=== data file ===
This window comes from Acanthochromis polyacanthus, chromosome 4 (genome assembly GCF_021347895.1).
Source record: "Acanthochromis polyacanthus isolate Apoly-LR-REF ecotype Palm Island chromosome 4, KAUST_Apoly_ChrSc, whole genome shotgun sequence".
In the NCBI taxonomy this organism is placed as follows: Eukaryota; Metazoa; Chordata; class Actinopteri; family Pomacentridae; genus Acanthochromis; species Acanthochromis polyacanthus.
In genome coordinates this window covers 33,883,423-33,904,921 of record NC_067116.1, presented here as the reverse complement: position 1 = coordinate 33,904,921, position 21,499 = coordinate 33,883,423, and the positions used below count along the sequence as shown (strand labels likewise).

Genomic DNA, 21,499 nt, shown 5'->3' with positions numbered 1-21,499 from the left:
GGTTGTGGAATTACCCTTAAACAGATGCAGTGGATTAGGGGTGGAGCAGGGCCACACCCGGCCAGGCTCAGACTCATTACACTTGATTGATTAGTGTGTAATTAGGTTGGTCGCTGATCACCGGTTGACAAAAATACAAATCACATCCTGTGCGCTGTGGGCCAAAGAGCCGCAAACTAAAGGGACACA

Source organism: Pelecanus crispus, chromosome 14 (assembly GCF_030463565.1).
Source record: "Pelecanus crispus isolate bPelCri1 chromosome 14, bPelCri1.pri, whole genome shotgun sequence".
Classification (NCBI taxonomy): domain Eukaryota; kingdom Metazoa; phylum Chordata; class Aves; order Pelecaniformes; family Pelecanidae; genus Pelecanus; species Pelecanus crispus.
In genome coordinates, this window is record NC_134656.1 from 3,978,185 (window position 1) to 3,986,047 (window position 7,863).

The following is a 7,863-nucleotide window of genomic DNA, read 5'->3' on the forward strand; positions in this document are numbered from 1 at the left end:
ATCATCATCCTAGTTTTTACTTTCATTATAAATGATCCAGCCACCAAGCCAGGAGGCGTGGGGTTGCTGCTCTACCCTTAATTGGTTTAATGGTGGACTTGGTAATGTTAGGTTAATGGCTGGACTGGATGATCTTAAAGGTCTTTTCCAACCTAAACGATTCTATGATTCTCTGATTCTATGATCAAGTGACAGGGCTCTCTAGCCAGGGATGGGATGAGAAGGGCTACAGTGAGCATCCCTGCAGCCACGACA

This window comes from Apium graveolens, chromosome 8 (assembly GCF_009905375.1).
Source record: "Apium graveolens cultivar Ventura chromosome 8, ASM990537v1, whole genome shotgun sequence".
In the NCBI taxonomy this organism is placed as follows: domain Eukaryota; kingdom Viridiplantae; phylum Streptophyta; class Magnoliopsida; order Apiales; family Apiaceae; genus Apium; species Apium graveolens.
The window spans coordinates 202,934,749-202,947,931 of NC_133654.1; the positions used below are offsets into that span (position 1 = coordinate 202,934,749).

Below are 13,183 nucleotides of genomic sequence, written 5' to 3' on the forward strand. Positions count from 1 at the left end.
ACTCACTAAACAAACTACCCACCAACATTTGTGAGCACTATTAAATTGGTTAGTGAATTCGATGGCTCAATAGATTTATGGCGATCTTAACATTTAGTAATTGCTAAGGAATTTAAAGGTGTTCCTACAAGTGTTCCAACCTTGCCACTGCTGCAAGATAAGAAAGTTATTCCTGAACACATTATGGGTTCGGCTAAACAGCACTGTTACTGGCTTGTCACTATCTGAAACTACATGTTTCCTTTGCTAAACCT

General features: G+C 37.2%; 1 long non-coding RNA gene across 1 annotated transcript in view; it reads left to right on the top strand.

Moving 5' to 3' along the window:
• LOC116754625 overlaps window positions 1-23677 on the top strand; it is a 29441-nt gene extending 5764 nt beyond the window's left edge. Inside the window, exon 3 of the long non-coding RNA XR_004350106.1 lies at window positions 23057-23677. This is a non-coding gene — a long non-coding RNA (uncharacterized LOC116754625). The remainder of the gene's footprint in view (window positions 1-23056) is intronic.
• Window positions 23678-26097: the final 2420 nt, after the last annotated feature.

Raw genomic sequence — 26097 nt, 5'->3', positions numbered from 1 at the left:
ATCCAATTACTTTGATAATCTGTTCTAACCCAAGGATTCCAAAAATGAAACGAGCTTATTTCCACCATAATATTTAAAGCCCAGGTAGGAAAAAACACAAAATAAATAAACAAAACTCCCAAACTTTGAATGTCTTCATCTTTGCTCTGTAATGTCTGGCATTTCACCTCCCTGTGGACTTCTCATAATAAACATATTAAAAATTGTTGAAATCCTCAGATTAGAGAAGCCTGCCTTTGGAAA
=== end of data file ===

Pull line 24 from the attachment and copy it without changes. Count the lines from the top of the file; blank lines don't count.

ATCCAATTACTTTGATAATCTGTTCTAACCCAAGGATTCCAAAAATGAAACGAGCTTATTTCCACCATAATATTTAAAGCCCAGGTAGGAAAAAACACAAAATAAATAAACAAAACTCCCAAACTTTGAATGTCTTCATCTTTGCTCTGTAATGTCTGGCATTTCACCTCCCTGTGGACTTCTCATAATAAACATATTAAAAATTGTTGAAATCCTCAGATTAGAGAAGCCTGCCTTTGGAAA